Considerations when Reopening Your Physical Office

Posted by Rachel Chan on Apr 23, 2020 1:56:55 PM
Rachel Chan

To say that this COVID-19 crisis has changed our personal and professional lives would be an understatement. And the notion of going ‘back to normal’ has also changed - we can expect some changes, ongoing to our workplaces even when reopening after COVID-19.

Prior to this pandemic, it was common for companies to have a few individuals or even a team that would regularly work remotely. However, this unprecedented global event has forced all businesses from every industry to explore and implement brand new processes to adapt to this new normal. And as the virus continues to spread and countries are facing their second wave of confirmed cases, it seems that this indefinite period of remote work will last longer than we all hoped. It’s the time to  stay vigilant and ask ourselves: what’s next

We are all anticipating the time when we will  head back to the physical office. And though it will be a fantastic time to reconnect with clients and colleagues after the order for social distancing lifts, the return to the workplace will be an uneasy time for many. Whether it is concern about the ongoing situation or perhaps knowing or even experiencing loss of their own, it’s important to take necessary measures in design to ease people’s concerns about returning to work after COVID-19. Greater efforts for hygiene and safety in the office will be one the forefront of everyone’s minds, so it’s vital to make the most out of the time you have now and to consider a variety of solutions when reopening the physical office. 


1. The 6-Feet Office Concept

By now, you have probably had personal experience with standing 6-feet apart from another person. This practice is necessary to create enough distance to make sure you don’t spread any unnecessary germs or even contract the virus from a stranger. And while getting the OK to head back to the office is a great sign that our healthcare systems are making great strides in defeating COVID-19, it will be a while until a preventative or absolute cure will be made available. So when we do head back to the physical office in the near future, everyone must continue to stay alert and observe the measures given by medical professionals.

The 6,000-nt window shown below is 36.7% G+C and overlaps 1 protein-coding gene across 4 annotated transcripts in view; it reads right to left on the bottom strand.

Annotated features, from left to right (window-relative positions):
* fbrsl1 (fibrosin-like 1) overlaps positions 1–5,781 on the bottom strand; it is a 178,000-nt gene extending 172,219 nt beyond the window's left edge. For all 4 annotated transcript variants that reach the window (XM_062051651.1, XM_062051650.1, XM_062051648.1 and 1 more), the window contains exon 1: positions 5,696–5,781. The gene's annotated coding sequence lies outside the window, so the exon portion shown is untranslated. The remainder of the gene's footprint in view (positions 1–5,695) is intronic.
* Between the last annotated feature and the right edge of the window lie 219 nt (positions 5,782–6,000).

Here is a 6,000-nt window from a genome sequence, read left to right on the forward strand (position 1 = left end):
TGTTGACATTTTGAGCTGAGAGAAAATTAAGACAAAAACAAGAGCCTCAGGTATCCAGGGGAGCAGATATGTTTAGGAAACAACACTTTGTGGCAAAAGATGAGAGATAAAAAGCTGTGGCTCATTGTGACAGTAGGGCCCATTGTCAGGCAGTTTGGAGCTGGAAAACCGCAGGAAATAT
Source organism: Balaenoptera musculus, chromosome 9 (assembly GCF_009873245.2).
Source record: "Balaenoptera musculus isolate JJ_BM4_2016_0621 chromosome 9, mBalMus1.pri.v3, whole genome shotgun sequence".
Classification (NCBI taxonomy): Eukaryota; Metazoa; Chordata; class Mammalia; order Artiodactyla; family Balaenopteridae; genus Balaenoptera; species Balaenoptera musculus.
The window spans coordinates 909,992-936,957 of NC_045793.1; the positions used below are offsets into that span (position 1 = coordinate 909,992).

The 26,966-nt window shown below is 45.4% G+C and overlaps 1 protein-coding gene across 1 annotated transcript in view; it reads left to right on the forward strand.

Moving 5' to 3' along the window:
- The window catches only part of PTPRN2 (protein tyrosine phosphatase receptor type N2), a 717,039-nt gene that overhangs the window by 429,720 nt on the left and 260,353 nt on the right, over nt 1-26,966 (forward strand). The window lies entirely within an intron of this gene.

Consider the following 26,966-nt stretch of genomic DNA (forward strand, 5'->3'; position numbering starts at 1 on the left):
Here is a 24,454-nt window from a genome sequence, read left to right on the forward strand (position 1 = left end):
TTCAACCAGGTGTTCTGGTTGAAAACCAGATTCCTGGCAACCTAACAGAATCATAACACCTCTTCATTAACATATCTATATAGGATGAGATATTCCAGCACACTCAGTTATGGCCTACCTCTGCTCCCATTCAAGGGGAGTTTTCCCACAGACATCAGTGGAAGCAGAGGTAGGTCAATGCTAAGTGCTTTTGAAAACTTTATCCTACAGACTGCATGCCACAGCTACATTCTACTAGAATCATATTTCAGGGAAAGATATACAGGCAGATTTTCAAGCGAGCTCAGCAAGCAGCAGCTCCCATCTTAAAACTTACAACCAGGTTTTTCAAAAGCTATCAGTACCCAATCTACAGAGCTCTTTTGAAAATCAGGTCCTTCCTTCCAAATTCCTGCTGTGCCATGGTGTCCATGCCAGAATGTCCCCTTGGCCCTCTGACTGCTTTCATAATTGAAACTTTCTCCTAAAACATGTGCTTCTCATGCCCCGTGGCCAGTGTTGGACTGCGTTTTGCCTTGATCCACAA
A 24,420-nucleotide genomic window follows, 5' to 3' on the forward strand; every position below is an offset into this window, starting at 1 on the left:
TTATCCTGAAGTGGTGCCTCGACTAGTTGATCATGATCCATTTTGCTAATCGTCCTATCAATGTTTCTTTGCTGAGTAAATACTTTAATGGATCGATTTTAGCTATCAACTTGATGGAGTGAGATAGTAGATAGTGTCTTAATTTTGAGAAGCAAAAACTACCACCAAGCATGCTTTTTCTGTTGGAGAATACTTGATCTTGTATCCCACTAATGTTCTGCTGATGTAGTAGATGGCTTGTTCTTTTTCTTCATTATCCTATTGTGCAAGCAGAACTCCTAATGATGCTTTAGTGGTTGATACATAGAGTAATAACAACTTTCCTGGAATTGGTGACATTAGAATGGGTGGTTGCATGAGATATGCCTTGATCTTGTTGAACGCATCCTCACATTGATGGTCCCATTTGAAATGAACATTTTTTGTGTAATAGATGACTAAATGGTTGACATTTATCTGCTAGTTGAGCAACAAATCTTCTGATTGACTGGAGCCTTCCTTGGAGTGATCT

Benching desks is a common configuration found in almost every office. Space planners particularly love placing benching stations together as it creates a space that encourages collaboration while making the most out of the given space. However, most of the benching systems currently in our offices will need a few adjustments in order to adhere to the “6-feet apart” guideline from the Centers for Disease Control and Prevention. Rather than setting up workstations to directly face one another, sequence the desks so that there is more physical space between individuals. 

Benching stations

The new norm should not include rows and rows of tightly packed 48”x24” desks. While this may have been the common practice before, failing to observe this new configuration could pose a myriad of risks. Not only will there be less airflow and circulation, but tight and confined work areas can quickly turn into disease breeding grounds. With the dormant nature of this virus, if one person in that cluster falls ill, chances are everyone in that area is already sick but have yet to show symptoms.

Another area to consider adjusting is the conference room. While conference rooms maximize the occupancy of the space, it’s important to make sure everyone in the room feels comfortable and at ease. For the time being, it may be valuable having a cap on maximum occupants and to de-densify the amount of seating available in the room. 

Conference room

2. Implementing Physical Barriers

While the open office concept is still the preferred layout for many companies, it might not be the best solution when reopening the physical office after COVID-19. At this moment, the most important thing businesses will be thinking of is how they can continue protecting and ensuring the safety of everyone working in the space. Although some businesses may not have the resources to start a complete redesign of their workspace, adding physical barriers will be a quick and relatively affordable short-term solution during this time. Here are a few to consider adding into the space: